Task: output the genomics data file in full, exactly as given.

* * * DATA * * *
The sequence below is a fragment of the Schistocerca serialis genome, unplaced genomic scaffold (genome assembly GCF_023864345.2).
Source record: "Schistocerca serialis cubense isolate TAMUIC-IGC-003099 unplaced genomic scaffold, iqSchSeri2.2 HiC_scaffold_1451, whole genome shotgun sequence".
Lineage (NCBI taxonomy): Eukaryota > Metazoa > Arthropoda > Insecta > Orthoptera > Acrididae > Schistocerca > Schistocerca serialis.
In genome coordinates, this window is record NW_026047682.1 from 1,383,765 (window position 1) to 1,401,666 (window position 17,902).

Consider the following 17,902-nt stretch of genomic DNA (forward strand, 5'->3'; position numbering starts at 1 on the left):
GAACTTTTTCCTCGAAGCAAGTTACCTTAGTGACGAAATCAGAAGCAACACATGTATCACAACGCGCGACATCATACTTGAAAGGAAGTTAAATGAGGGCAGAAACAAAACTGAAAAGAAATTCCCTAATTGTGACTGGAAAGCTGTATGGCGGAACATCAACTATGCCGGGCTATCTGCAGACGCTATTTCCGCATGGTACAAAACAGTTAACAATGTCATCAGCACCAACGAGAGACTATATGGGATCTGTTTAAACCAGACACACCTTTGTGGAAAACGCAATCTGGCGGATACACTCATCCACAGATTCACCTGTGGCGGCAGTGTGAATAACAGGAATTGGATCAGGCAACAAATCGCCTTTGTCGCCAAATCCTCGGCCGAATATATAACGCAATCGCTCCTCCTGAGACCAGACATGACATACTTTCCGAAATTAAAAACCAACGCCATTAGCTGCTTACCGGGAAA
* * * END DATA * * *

The sequence below is a fragment of the Schistocerca serialis genome, unplaced genomic scaffold (genome assembly GCF_023864345.2).
Source record: "Schistocerca serialis cubense isolate TAMUIC-IGC-003099 unplaced genomic scaffold, iqSchSeri2.2 HiC_scaffold_1451, whole genome shotgun sequence".
Lineage (NCBI taxonomy): Eukaryota > Metazoa > Arthropoda > Insecta > Orthoptera > Acrididae > Schistocerca > Schistocerca serialis.
In genome coordinates, this window is record NW_026047682.1 from 1,383,765 (window position 1) to 1,401,666 (window position 17,902).

Consider the following 17,902-nt stretch of genomic DNA (forward strand, 5'->3'; position numbering starts at 1 on the left):
GAACTTTTTCCTCGAAGCAAGTTACCTTAGTGACGAAATCAGAAGCAACACATGTATCACAACGCGCGACATCATACTTGAAAGGAAGTTAAATGAGGGCAGAAACAAAACTGAAAAGAAATTCCCTAATTGTGACTGGAAAGCTGTATGGCGGAACATCAACTATGCCGGGCTATCTGCAGACGCTATTTCCGCATGGTACAAAACAGTTAACAATGTCATCAGCACCAACGAGAGACTATATGGGATCTGTTTAAACCAGACACACCTTTGTGGAAAACGCAATCTGGCGGATACACTCATCCACAGATTCACCTGTGGCGGCAGTGTGAATAACAGGAATTGGATCAGGCAACAAATCGCCTTTGTCGCCAAATCCTCGGCCGAATATATAACGCAATCGCTCCTCCTGAGACCAGACATGACATACTTTCCGAAATTAAAAACCAACGCCATTAGCTGCTTACCGGGAAA